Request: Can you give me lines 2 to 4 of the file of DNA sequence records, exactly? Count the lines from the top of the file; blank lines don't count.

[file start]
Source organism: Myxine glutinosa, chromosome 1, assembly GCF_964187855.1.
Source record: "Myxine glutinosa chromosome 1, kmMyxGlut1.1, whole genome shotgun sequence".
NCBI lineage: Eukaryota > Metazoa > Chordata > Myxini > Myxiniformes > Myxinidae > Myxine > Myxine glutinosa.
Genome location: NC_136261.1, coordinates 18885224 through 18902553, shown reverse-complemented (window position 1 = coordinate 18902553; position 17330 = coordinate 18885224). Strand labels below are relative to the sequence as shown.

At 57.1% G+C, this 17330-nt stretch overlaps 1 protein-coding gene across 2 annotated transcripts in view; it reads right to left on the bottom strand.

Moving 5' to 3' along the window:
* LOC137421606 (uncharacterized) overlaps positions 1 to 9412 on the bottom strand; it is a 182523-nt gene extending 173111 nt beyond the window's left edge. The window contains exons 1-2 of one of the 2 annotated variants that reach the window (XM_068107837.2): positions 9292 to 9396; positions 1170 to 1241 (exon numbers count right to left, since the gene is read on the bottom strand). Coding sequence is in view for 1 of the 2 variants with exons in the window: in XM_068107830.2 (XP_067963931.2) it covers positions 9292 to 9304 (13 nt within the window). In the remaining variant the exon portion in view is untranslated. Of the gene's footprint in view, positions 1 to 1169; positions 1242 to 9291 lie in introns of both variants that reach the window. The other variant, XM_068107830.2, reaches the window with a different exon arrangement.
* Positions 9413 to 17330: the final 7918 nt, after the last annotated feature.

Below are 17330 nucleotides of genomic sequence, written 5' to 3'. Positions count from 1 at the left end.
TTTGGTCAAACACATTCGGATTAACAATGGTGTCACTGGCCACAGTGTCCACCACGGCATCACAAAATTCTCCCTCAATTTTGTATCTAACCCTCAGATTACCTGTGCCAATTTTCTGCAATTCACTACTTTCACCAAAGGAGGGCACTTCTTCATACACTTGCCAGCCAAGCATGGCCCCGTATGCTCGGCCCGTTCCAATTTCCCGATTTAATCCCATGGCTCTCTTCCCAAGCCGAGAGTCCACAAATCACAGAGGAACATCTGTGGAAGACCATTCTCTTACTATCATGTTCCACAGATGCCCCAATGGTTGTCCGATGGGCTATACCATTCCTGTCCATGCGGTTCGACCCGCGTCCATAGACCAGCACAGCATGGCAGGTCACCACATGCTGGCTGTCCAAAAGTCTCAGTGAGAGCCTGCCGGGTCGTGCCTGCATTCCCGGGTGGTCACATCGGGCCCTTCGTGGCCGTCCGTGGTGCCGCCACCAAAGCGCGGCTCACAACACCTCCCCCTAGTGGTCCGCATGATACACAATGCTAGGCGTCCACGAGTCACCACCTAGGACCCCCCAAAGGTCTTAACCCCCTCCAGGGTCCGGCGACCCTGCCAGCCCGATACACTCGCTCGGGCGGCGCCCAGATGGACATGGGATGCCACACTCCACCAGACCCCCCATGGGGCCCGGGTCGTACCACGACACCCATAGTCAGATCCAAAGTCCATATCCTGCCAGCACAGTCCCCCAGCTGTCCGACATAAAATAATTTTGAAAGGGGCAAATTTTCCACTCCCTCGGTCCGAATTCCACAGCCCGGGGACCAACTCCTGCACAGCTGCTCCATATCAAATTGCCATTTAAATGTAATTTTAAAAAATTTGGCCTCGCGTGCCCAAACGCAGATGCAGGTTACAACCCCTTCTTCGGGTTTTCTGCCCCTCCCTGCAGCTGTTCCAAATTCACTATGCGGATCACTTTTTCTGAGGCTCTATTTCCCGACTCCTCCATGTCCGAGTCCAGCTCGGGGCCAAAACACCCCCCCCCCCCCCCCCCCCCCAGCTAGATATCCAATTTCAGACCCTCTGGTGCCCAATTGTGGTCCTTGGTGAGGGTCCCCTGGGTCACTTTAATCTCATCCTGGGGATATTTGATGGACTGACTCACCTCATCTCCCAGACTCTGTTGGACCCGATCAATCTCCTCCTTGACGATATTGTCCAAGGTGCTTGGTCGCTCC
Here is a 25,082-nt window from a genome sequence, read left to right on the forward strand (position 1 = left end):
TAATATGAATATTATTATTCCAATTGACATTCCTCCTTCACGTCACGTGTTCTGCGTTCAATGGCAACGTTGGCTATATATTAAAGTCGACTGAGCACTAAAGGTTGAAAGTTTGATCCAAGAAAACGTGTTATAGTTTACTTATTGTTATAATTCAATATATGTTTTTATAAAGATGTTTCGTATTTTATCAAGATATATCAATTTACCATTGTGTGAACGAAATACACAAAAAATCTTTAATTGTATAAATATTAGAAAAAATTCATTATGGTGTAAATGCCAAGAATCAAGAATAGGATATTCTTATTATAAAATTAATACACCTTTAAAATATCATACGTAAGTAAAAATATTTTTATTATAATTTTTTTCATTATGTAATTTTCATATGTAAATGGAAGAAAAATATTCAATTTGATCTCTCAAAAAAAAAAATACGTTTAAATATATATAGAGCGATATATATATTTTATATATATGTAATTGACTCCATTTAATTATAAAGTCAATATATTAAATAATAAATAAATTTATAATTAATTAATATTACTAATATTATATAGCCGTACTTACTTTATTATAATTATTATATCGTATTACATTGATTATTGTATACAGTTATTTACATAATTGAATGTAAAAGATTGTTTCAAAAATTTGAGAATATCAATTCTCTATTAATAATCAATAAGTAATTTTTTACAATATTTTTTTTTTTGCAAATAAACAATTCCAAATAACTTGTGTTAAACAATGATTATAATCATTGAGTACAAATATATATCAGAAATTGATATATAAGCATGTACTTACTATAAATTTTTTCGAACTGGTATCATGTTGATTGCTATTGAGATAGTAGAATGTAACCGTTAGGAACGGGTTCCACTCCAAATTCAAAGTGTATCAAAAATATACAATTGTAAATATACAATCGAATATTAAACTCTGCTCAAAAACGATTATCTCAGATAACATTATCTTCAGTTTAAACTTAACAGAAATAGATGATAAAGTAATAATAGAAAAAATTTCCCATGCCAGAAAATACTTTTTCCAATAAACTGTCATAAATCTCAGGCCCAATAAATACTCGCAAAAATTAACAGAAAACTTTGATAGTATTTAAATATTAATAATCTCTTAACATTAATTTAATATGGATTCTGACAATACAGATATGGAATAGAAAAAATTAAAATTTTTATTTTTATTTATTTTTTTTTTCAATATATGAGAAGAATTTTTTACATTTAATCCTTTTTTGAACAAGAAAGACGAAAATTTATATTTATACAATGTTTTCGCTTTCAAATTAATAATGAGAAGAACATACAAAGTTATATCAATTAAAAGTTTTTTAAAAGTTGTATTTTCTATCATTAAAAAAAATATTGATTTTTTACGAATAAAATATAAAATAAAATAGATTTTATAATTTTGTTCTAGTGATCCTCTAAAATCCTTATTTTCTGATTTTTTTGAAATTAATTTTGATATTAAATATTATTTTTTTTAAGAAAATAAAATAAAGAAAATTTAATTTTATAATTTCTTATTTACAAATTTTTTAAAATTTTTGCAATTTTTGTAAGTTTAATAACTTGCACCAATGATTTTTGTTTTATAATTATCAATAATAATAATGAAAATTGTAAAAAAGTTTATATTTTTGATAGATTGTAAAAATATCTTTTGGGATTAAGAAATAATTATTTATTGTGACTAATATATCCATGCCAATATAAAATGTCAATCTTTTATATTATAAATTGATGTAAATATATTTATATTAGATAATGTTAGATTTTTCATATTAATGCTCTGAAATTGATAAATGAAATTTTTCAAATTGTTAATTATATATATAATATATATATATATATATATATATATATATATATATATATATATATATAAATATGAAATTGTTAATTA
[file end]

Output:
Source record: "Myxine glutinosa chromosome 1, kmMyxGlut1.1, whole genome shotgun sequence".
NCBI lineage: Eukaryota > Metazoa > Chordata > Myxini > Myxiniformes > Myxinidae > Myxine > Myxine glutinosa.
Genome location: NC_136261.1, coordinates 18885224 through 18902553, shown reverse-complemented (window position 1 = coordinate 18902553; position 17330 = coordinate 18885224). Strand labels below are relative to the sequence as shown.